Supervisor of Elections Jerry Holland, another constitutional officer who would gain more power out of the proposed bill, said he too felt it was improper to give individual elected officials the power to control how much the city spends on litigation. The power of the budget should rest with the city instead, he argued.

The Finance Committee was to discuss the amended legislation at 9:30 a.m. Tuesday.

Anna Brosche, the city’s finance director, acknowledged during Monday’s meeting that there was a lapse in communication between the Office of General Counsel and Waters before the city decided to settle with Johnson’s family. 

“It was believed that there was communication happening, and we missed that, and we have to get the communication right,” Brosche said. “While prior sheriffs have not always been as involved as Sheriff Waters, we absolutely respect his desire to have a voice in the process.”

Brosche offered solutions to make sure a communication lapse doesn’t happen again, including that constitutional officers get notified when the city receives a letter stating an intention to sue. She also said a designee from each office can attend monthly meetings that OGC and the Risk Management Division have. 

Brosche warned members that passing the legislation could mean a potential raise in the cost of city insurance or being dropped by the city’s current provider altogether. No other municipality allows for this type of authorization, she said. 

And, if the city were to take a case to trial despite Risk Management’s recommendation to settle, the city would bear the financial burden of that decision, not the constitutional officer. Rejecting a settlement would also put the officer or other city employee at risk of being held liable at trial. 

Despite that, Mattina said the legislation was necessary to make sure sheriff’s officers and other constitutional offices in the city can protect themselves and their reputations.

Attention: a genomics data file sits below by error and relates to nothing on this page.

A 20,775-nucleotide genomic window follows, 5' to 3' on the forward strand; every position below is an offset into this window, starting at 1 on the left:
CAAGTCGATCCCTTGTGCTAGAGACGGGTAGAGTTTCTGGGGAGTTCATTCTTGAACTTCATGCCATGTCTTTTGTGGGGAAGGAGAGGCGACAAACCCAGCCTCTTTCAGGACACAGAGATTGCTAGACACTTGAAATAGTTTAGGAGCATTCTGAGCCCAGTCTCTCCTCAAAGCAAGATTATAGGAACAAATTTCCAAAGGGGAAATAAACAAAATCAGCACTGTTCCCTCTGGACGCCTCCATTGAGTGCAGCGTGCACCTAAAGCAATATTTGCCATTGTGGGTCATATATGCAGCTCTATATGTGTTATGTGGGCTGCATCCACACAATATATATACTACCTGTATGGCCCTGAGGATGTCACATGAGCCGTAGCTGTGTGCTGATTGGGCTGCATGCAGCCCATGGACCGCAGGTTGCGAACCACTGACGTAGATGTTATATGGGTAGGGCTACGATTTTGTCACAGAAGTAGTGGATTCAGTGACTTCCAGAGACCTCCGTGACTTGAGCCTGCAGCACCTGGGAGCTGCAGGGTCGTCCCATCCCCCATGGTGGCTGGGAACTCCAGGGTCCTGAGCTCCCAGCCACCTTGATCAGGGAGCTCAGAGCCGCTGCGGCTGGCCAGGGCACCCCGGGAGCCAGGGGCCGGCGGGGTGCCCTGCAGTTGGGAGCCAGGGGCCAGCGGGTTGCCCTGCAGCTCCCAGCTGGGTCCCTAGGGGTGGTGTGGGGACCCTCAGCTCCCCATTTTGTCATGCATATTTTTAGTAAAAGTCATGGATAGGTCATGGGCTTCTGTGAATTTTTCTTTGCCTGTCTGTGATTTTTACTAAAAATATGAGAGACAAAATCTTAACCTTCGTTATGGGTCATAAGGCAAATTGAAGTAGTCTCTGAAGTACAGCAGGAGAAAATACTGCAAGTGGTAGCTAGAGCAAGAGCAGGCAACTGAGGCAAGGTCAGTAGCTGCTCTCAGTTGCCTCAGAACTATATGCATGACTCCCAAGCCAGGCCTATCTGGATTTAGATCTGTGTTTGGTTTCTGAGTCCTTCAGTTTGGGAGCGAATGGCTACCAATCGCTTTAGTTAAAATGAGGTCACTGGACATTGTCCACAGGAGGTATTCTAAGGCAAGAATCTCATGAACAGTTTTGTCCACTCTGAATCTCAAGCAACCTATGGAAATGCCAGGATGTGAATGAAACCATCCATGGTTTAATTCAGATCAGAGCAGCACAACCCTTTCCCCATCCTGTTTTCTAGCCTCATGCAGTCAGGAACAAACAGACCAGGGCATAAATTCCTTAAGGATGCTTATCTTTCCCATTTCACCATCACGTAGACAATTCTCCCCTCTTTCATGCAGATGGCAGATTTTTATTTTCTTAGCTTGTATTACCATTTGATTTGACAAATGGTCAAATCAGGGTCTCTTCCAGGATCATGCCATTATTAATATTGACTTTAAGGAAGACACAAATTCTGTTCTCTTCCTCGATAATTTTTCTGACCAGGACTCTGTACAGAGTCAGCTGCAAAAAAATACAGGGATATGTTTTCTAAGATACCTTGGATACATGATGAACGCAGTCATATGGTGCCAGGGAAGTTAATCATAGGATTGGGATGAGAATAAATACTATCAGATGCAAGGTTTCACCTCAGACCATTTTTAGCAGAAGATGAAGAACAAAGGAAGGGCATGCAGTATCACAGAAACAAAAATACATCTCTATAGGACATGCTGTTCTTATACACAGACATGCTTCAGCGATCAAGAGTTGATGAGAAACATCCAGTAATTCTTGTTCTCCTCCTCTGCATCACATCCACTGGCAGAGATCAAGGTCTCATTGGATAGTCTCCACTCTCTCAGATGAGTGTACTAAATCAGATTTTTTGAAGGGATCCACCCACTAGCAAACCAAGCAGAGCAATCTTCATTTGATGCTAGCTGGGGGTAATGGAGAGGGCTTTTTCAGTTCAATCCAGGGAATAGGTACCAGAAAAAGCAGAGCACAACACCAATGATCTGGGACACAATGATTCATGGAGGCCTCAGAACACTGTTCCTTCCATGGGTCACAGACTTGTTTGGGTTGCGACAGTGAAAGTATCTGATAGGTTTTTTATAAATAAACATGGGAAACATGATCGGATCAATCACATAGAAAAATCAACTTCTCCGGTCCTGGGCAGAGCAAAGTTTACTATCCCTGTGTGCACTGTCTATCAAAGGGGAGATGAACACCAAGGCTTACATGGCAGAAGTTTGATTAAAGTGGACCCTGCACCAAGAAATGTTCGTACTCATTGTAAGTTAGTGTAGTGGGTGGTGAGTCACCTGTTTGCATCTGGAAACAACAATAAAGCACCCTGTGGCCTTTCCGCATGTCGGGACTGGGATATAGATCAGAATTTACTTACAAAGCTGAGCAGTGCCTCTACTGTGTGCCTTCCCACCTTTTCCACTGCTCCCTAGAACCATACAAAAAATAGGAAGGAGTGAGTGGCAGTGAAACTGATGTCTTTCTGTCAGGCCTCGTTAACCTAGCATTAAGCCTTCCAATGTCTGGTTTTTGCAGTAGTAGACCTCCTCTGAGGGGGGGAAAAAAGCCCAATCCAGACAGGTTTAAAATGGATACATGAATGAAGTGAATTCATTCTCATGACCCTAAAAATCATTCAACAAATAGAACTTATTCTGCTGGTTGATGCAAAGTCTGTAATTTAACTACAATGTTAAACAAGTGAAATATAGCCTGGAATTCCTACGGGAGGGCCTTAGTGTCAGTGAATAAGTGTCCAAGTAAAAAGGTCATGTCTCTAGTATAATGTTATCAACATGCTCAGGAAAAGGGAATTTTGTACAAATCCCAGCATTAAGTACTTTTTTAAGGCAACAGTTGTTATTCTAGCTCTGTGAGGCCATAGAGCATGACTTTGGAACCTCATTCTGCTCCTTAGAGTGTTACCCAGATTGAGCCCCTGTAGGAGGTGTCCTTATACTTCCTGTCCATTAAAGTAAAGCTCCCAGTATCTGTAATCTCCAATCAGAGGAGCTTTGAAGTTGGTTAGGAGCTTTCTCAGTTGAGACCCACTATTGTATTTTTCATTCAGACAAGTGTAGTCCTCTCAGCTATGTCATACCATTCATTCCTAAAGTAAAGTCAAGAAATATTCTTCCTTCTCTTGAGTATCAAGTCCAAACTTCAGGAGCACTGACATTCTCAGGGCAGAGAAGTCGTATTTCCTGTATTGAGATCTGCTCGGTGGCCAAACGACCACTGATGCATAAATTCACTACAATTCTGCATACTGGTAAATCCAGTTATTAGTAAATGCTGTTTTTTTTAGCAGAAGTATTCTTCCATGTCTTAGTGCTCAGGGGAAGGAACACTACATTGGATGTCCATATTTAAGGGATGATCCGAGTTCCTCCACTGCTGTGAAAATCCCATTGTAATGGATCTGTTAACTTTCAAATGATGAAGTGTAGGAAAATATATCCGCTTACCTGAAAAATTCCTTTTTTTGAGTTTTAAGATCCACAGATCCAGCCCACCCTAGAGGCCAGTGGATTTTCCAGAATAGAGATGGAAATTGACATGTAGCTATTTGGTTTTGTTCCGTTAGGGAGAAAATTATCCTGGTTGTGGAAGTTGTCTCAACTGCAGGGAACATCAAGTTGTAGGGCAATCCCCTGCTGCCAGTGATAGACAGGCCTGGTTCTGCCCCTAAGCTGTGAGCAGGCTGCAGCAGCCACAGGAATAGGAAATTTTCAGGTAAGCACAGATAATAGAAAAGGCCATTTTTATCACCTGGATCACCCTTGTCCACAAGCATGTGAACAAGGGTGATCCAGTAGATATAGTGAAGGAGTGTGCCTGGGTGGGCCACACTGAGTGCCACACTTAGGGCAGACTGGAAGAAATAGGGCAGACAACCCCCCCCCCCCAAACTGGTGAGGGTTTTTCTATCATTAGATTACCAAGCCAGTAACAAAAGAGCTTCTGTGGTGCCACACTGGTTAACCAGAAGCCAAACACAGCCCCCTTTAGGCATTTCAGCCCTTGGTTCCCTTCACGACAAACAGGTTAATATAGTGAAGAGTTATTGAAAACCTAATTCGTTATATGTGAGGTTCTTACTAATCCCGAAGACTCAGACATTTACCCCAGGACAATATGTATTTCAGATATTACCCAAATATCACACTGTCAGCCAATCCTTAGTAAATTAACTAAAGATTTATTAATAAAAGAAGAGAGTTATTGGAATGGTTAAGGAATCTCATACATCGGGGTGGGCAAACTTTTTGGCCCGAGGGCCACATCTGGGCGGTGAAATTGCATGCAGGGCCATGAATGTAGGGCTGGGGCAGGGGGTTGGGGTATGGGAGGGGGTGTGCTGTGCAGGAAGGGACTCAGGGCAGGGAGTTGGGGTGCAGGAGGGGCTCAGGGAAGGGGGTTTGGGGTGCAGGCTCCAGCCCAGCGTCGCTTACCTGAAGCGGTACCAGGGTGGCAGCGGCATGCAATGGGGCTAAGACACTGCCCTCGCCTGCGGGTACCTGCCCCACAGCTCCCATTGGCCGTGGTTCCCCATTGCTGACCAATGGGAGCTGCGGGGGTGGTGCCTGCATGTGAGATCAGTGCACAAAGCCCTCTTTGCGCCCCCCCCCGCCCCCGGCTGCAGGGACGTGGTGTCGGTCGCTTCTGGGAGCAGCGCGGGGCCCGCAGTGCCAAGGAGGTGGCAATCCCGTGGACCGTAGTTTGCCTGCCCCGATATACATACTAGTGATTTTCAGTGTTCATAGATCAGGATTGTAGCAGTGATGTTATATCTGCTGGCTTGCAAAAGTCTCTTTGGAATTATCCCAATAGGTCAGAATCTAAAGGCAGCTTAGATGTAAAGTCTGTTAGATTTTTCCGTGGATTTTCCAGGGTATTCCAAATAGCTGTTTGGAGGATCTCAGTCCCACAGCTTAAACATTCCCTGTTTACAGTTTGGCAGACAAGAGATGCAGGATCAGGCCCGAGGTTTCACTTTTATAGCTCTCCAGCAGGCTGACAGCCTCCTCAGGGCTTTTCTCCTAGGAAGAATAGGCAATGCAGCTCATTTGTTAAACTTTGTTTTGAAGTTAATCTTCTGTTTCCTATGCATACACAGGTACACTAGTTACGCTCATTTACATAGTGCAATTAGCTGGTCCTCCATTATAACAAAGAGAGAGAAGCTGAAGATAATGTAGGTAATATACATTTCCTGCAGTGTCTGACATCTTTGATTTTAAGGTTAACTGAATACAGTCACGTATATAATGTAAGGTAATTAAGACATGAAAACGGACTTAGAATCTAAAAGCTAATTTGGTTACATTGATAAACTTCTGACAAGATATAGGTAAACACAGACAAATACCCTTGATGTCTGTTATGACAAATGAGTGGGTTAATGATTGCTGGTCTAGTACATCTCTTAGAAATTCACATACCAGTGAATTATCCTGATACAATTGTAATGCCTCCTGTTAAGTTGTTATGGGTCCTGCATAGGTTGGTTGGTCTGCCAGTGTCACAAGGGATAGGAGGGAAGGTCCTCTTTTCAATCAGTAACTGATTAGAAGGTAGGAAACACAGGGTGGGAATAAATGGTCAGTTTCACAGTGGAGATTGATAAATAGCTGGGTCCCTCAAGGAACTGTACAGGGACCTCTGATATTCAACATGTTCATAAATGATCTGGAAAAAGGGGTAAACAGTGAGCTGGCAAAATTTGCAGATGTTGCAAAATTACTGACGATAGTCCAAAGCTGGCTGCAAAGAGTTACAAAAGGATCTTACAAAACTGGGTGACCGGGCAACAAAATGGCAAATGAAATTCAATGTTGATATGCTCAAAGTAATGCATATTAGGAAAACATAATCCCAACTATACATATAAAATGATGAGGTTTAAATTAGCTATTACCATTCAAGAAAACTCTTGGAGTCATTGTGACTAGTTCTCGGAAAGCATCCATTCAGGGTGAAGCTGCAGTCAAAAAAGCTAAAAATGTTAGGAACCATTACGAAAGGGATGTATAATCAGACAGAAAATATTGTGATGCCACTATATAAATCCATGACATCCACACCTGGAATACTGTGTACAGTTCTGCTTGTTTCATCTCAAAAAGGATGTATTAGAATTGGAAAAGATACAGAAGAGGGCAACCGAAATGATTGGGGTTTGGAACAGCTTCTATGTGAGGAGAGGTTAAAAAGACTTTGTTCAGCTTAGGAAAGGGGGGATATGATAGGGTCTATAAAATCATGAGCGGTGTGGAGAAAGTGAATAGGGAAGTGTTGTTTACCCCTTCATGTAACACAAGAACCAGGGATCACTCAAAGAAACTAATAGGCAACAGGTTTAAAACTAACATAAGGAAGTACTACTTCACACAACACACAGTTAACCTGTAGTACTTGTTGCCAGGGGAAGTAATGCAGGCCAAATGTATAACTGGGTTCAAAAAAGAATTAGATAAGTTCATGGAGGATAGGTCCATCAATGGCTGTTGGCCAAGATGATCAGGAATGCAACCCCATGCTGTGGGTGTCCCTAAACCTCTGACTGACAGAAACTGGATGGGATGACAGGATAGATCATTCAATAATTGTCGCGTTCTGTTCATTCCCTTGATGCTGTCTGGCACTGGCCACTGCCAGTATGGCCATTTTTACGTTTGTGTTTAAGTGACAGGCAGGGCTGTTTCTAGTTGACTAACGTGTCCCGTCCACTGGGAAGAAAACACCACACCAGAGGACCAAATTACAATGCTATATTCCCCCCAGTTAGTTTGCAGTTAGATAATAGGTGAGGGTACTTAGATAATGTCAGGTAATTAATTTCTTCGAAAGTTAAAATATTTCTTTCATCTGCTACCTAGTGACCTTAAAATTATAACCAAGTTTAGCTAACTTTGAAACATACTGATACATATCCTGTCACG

Mattina also pushed back on the word “veto” to describe the power granted to constitutional officers over any settlement in the original legislation, even though that legislation would have allowed Waters and other constitutional officers to block any settlement.

Councilman Rahman Johnson, the lone Democrat on the committee, said he was worried the legislation was being pushed through before it had been appropriately considered. 

“This legislation, for me, does not seem like it’s completely vetted,” he said. “It gives too much power to a constitutional officer. Based on what I see, one person can make a decision that takes us to court and costs the city millions of dollars.”

Waters also spoke to the council, telling them his request for the legislation was “not a power grab.”

He said that in a situation like the Jamee Johnson one, he would have had discussions with Risk Management and the city’s attorneys. 

“We don’t have a policeman sitting on the City Council,” he said. “And to understand what happens when something like this happens, how it affects the morale of the agency, the city … the impact it has on the agency, as a public-facing agency, is detrimental.”

This story is published through a partnership between Jacksonville Today and The Tributary

Lead image: Lara Mattina, organizational strategic executive for the Jacksonville Sheriff’s Office, and Gaby Young from the General Counsel’s Office speak to City Council’s Rules Committee on Monday, Feb. 5, 2024. | Nichole Manna, The Tributary

Nichole Manna is The Tributary’s criminal justice reporter. You can reach her at nichole.manna@jaxtrib.org or on Twitter at @NicholeManna.


author image Nichole Manna is The Tributary’s criminal justice reporter. You can reach her at nichole.manna@jaxtrib.org or on Twitter at @NicholeManna.
author image Nichole Manna is The Tributary’s criminal justice reporter. You can reach her at nichole.manna@jaxtrib.org or on Twitter at @NicholeManna.